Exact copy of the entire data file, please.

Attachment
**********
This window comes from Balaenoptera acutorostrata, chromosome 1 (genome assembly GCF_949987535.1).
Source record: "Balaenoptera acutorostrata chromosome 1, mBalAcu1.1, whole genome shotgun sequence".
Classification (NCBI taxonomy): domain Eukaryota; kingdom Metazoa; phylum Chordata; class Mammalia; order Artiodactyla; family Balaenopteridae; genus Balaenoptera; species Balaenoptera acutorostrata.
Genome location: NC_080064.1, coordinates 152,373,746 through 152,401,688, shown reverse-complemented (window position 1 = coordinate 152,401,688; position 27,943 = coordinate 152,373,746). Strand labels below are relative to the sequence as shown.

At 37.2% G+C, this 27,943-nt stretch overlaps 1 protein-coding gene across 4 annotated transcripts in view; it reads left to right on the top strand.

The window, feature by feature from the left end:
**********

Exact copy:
This window comes from Balaenoptera acutorostrata, chromosome 1 (genome assembly GCF_949987535.1).
Source record: "Balaenoptera acutorostrata chromosome 1, mBalAcu1.1, whole genome shotgun sequence".
Classification (NCBI taxonomy): domain Eukaryota; kingdom Metazoa; phylum Chordata; class Mammalia; order Artiodactyla; family Balaenopteridae; genus Balaenoptera; species Balaenoptera acutorostrata.
Genome location: NC_080064.1, coordinates 152,373,746 through 152,401,688, shown reverse-complemented (window position 1 = coordinate 152,401,688; position 27,943 = coordinate 152,373,746). Strand labels below are relative to the sequence as shown.

At 37.2% G+C, this 27,943-nt stretch overlaps 1 protein-coding gene across 4 annotated transcripts in view; it reads left to right on the top strand.

The window, feature by feature from the left end: